Exemplary embodiments of the present invention will be described with terminology related to a Microsoft Windows® environment, however these terms shall relate to equivalent elements in other operating systems. For example, the print processor described in many embodiments will relate to a print processor common in the Windows® environment as well as elements with equivalent functions in other operating systems.
The definitions in this and subsequent paragraphs apply throughout this specification and related claims. The term “print job” may refer to any combination of data that can be printed. A print job may comprise text and/or graphics and may comprise part of a page, a single page or many pages. Print jobs may be rendered or un-rendered. Generally, a print job is generated by an application, such as a word processor, spread sheet, etc., however, a print job may also comprise a file or data in memory that may be sent directly to a print process.
The term “print copy” or “copy” may refer to data, code or commands which generate a single printing device output of a print job or may refer to the actual hard copy output of the print job.
The term “print task” may comprise any combination of print jobs and copies thereof. A print task may comprise one or more print jobs and one or more copies of each print job.
The term “copy splitting” may refer to a process by which a print task comprising multiple copies is divided into multiple modified print tasks with each modified print task comprising a portion of the total number of copies.
The term “job splitting” may refer to a process by which a print task comprising at least one print job is split into multiple modified print tasks with each modified print task comprising a portion of a print job.
The term “network” may refer to any combination of computing devices and peripherals, such as printing devices, wherein the devices can communicate with each other. The term “network” may comprise Local Area Networks (LANs), Wide Area Networks (WANs) and many other network types. A network may be connected using conventional conductive cable, fiber-optic cable, phone line cable, power line cable or other electrical and light conductors and other signal transmission media as well as wireless connections using infrared, RF or other wireless methods.
To simplify discussion of a printing system used under a Microsoft Windows operating system, some groups of system components may be referred to collectively. Some components may also be referred to generically by their group name. For example, a spooler API server may be referred to as a spooler. A group of components comprising a spooler client interface, spooler API server, router, print job creation API and job scheduling API may be referred to as a spooler in a Windows NT/2000 operating system. A group of components comprising a language monitor, port monitor and port driver stack may be referred to as a port manager. A group of components comprising a file format director and EMF print processor DLL may be referred to as a print processor. Equivalent component groups may be referred to by these terms also whether in a Microsoft operating system or another system.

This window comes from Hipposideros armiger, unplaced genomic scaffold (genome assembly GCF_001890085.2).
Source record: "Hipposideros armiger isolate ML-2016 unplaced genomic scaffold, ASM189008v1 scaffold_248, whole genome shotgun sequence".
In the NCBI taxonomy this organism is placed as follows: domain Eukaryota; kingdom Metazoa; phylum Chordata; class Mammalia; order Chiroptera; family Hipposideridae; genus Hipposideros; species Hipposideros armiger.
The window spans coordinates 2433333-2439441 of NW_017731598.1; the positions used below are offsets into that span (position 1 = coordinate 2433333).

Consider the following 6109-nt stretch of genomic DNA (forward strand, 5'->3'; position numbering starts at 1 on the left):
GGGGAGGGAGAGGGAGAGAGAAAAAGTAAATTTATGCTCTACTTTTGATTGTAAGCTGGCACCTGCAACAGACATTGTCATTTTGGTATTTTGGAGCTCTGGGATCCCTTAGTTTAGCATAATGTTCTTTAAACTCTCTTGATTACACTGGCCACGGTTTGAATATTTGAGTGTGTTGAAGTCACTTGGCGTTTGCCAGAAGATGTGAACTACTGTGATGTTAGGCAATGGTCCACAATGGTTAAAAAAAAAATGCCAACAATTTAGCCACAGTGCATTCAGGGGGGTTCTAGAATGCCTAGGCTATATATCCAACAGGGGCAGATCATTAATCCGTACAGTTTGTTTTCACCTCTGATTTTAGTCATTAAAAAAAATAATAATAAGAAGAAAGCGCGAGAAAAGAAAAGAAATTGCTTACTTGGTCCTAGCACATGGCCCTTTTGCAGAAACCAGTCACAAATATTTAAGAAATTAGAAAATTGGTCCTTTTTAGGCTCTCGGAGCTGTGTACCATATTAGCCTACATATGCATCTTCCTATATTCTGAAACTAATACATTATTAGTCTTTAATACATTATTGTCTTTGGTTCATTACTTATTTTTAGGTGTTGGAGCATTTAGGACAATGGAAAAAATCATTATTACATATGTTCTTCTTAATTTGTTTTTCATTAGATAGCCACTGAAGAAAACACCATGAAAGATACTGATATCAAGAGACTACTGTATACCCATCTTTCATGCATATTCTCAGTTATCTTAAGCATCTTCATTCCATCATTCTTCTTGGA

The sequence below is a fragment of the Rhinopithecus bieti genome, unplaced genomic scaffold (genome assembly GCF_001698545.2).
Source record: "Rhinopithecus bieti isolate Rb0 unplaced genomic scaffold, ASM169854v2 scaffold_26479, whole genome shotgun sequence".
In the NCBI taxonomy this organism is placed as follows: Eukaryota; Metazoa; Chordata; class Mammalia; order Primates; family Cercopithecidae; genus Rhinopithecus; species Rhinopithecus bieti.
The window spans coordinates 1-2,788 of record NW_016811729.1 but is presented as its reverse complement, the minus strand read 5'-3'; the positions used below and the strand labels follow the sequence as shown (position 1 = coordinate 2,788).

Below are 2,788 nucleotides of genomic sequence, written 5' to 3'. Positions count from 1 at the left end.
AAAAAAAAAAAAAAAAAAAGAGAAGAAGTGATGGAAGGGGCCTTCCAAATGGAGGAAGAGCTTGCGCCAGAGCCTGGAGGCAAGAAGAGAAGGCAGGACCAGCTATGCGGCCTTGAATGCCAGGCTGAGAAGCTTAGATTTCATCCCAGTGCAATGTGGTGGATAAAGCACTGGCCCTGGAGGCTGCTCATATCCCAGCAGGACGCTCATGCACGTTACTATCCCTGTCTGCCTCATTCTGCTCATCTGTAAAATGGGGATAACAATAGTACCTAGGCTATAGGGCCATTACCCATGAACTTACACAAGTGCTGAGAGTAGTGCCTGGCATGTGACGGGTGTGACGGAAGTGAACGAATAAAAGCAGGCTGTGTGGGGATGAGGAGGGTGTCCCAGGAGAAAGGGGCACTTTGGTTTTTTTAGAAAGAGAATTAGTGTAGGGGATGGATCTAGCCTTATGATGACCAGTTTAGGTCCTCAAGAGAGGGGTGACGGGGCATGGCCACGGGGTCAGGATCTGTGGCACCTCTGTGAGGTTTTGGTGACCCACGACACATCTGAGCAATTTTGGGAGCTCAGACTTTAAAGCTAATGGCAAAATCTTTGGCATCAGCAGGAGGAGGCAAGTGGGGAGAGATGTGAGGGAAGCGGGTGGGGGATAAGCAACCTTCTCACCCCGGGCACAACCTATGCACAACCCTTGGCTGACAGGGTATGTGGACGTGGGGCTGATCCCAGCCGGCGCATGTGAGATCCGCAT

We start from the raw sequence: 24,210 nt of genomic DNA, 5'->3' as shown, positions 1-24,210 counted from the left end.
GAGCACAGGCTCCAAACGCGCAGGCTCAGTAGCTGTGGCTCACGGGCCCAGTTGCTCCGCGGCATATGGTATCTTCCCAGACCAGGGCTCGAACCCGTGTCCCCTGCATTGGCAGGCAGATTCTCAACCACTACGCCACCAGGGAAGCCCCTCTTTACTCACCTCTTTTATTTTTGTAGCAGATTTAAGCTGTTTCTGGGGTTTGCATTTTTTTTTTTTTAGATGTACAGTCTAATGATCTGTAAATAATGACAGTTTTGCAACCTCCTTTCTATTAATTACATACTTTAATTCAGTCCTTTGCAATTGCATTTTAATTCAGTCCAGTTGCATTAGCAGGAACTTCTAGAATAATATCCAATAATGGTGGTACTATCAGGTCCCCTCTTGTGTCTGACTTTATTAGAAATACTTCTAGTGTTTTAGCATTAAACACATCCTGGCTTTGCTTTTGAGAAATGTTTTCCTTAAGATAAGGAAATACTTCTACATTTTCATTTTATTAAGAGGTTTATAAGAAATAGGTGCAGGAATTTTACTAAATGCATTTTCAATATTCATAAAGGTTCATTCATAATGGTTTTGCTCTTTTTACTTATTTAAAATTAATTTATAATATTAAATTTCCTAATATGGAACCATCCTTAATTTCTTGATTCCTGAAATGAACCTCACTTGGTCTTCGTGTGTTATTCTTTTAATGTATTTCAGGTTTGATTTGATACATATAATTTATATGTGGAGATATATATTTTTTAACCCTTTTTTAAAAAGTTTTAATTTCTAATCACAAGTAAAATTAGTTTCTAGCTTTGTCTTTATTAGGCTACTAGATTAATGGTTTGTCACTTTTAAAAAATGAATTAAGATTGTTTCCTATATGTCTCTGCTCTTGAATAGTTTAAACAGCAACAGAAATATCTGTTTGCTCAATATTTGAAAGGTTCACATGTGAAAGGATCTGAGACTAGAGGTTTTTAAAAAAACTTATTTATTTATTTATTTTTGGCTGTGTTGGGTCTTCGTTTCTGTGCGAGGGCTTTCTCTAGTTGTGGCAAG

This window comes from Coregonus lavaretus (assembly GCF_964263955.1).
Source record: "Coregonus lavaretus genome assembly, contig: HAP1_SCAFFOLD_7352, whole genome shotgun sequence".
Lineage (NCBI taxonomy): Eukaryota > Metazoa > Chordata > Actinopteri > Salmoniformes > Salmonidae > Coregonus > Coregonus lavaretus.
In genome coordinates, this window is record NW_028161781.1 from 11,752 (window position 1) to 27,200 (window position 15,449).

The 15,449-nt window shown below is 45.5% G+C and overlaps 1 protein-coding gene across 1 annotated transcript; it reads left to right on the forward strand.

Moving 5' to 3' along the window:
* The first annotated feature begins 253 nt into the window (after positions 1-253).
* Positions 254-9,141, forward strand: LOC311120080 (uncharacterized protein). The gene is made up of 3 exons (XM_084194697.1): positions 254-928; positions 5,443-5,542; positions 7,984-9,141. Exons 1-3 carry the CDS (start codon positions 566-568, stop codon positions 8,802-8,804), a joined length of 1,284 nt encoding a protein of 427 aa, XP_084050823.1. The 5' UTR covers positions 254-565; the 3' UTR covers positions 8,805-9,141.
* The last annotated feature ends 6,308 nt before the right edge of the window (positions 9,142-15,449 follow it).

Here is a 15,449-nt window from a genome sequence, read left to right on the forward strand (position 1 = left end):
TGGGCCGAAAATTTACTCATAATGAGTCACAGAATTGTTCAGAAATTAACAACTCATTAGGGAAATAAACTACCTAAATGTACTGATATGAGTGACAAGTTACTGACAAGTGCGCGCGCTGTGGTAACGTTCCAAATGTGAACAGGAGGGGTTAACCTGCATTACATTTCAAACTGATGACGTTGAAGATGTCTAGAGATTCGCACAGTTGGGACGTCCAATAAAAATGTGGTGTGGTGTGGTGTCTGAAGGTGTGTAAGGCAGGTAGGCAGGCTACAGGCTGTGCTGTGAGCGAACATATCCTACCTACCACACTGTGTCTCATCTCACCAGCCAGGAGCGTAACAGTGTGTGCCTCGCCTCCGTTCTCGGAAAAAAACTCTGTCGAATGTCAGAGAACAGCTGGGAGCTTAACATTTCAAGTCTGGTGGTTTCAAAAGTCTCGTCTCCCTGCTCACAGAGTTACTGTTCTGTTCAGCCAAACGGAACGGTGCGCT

References to a Microsoft Windows or Windows operating system may refer to any version or variation of a Microsoft Windows operating system comprising Windows 95, Windows 98, Windows NT, Windows 2000, Windows ME, Windows XP and others. While exemplary embodiments of the present invention may be directed to a Windows operating system and environment, systems and methods directed to other operating systems such as Macintosh, UNIX, DOS, Linux, MVS and others are to be contemplated within the scope of the present invention.
Embodiments of the present invention may be embodied in software, firmware, hardware and other forms that achieve the function described herein. As embodiments of the present invention may be adapted to many environments with varying computing devices, operating systems, printing devices, network hardware and software, applications and other variables, these embodiments may take many forms to achieve their function. Some embodiments may also be transmitted as signals, for example, and not by way of limitation, embodiments may be transmitted as analog or digital electrical signals or as light in a fiber-optic line. All of these embodiments are to be considered within the scope of the present invention.
In a typical printing environment, a user may initiate a print task, which may comprise one or more documents consisting of one or more pages each. A print task may also comprise multiple copies of a print job. A print task may be pre-processed into printer-ready data, such as output in a Page Description Language (PDL) such as Print Command Language (PCL), Adobe Postscript, Portable Document Format (PDF) and Tagged-Image File Format (TIFF) as non-limiting examples. A print task may also be journaled. In a journaled print task, rendering instructions are recorded for subsequent playback. Some examples of journaled formats are Enhanced Metafile (EMF) and Sharp's Printer Meta file (PMF).
Generally, when a print task is initiated, a user makes an input selection to initiate the process. The computing device may respond with the display of a dialog such as a print dialog box, a command line query, a panel display or some other form of user interface that allows a user to select print task options. One option may be the selection of the printing device such as a printer, plotter, Multi-Function Peripheral (MFP), CD burner or other device. Once the printing device is selected, a driver and, optionally, a print processor and other print system components may be loaded. Once the driver and/or other print system components are loaded, an additional dialog may be presented to prompt a user of options available on the selected device. Options such as print quality, paper size, orientation, tray selection, manual feed, stapling, watermarks and other options may generally be selected.
In some embodiments of the present invention, print system components may present the user with a dialog that provides cluster printing options such as job-splitting, copy-splitting and pod printing as non-limiting examples. These embodiments may allow a user to select a cluster of printing devices and manage the distribution of print task portions to individual printing devices within the cluster. Some embodiments may also employ automated cluster printing capabilities that do not require user input.